There’s a lot to love about Kachka: A Return to Russian Cooking by Bonnie Frumkin Morales—our most recent Piglet champion!—but one thing excited me most: vodka. Which, if you know me, doesn’t make any sense. Because I hate vodka. Or I thought I did.
Kachka’s first chapter is all about vodka—or, more specifically, infusing it. Tarragon, horseradish, chamomile, cacao nib, cranberry, strawberry. From Morales’s perspective, the possibilities are practically endless: “Alcohol is the perfect vehicle to both preserve and amplify flavors,” she writes.
Just, I thought, like Italian limoncello. This strong, sunny, lemon-infused Italian liqueur is usually enjoyed as a digestif, or post-dinner drink. I first stumbled upon it while in Italy with my mom, who insisted upon limoncello as often as possible, after we waddled our way home from all the pizza and pasta. When in Rome! But literally.
WHEN LIFE GIVES YOU LEMONS
In The Tuscan Sun Cookbook by Frances Mayes and Edward Mayes, they suggest adding a splash to a glass of lemonade. But pour this over ice and it could practically be lemonade—sweet and sour and refreshing. Just, you know, proceed with caution: “Some people are in love with this and drink three or four glasses because it seems innocent,” they write. “This is a mistake.”
Limoncello recipes often differ on two counts:
- What type of alcohol. This all depends on the proof—or percentage of alcohol by volume. Most vodkas are 80-proof, or 40 percent alcohol. This is what I prefer here. It infuses well and is plenty strong. Or you could go stronger, say with higher-proof vodka or highest-proof, neutral grain alcohol. Some argue that these yield stronger flavors, but they also yield stronger limoncellos.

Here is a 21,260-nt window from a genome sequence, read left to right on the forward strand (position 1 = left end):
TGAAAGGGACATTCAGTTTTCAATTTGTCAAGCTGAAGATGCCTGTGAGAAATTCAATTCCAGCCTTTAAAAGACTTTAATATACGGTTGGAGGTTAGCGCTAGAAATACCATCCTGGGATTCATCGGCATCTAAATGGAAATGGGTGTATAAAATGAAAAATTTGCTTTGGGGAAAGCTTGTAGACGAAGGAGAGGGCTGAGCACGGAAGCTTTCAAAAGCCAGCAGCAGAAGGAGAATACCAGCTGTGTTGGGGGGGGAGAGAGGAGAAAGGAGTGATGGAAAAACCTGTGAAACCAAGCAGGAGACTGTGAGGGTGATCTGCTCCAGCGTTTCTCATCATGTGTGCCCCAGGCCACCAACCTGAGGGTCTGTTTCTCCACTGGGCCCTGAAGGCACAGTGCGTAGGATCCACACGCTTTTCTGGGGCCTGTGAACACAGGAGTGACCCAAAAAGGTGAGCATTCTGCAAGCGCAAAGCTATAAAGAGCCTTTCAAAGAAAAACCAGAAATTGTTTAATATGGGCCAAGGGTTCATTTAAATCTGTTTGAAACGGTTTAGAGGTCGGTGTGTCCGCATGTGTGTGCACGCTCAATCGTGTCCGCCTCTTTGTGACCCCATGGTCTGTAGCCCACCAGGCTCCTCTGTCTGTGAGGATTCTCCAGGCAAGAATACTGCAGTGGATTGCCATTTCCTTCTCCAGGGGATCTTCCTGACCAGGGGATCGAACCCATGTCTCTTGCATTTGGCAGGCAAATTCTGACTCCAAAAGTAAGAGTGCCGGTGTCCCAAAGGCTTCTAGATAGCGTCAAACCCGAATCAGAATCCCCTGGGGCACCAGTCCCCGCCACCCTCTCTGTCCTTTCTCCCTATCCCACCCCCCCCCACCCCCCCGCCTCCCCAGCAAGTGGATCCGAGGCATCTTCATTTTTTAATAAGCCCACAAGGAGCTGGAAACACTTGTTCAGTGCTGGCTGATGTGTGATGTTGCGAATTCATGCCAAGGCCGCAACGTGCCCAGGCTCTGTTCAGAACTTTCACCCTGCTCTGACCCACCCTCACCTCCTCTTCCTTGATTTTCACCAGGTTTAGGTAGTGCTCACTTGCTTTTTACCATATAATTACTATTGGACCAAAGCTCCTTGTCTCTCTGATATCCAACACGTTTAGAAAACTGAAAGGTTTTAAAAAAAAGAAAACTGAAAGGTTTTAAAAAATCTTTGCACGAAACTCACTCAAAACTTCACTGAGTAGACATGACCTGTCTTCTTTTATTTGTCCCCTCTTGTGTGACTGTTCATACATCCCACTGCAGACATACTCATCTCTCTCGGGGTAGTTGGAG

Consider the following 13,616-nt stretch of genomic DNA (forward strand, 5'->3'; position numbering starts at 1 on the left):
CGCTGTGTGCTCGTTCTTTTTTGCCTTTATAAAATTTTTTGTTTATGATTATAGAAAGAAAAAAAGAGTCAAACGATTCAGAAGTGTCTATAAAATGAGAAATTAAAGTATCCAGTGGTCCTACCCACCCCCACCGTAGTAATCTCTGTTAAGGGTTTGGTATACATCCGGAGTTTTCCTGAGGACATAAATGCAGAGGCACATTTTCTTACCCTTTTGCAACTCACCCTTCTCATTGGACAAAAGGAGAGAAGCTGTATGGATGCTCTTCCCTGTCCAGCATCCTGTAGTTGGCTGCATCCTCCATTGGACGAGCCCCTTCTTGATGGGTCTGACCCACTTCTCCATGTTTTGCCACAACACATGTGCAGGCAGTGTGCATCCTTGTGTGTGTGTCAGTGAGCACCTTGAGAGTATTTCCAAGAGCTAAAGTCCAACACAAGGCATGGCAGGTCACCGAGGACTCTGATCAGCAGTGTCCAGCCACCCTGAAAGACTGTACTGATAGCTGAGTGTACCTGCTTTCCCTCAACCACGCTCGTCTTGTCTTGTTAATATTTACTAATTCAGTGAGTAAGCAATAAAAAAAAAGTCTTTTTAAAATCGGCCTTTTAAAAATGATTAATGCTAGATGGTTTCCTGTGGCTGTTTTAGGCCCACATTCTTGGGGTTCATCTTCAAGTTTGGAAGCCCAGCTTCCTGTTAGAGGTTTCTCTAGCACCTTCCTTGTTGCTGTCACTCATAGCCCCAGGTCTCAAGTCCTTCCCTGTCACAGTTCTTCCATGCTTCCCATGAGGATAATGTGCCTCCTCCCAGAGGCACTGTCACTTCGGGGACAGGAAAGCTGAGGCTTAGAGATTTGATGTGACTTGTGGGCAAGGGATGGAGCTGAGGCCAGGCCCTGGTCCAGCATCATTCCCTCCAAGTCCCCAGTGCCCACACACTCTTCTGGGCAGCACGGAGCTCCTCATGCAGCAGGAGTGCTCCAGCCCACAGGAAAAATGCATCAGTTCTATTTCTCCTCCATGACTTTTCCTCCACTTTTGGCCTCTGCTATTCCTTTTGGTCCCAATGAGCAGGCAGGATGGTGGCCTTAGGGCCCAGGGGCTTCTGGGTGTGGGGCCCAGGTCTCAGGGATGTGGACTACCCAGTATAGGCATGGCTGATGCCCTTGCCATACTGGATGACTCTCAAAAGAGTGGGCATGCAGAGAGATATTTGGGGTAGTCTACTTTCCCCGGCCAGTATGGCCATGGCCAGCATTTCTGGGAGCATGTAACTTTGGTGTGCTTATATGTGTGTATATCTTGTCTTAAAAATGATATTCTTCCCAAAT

- How much sugar. After you steep the alcohol and lemon peels, until opening the jar smells like crawling up into a lemon tree, and the liquid is gold, you have to sweeten it. I’m not one for sweet drinks, but it’s crucial here. The amount, though, is up to you. Starting with a 750ml bottle of vodka, I will add 1 cup sugar—dissolved in 1 cup hot water, to create a simple syrup. Some recipes add as much as four times that amount. Start small, taste, and build from there.
My recipe also differs on one more count: black pepper. Adding slightly crushed peppercorns along with the lemon peels adds some spice and warmth, a little tickle at the back of your throat, which I really love in a digestif. I call it limoncello e pepe. Or, after a glass, ’cello e pepe! Just perfect after a big bowl of cacio e pepe.
- 11 organic lemons, washed well
- 1 tablespoon black peppercorns, slightly crushed
- 1 (750ml) bottle vodka
- 1 cup just-boiled water
- 1 cup sugar
We originally published this article in April 2018. We're bringing it back because it's hot as heck and iced limoncello sure does sound good right about now. Have you ever infused vodka before? What with? Let us know in the comments!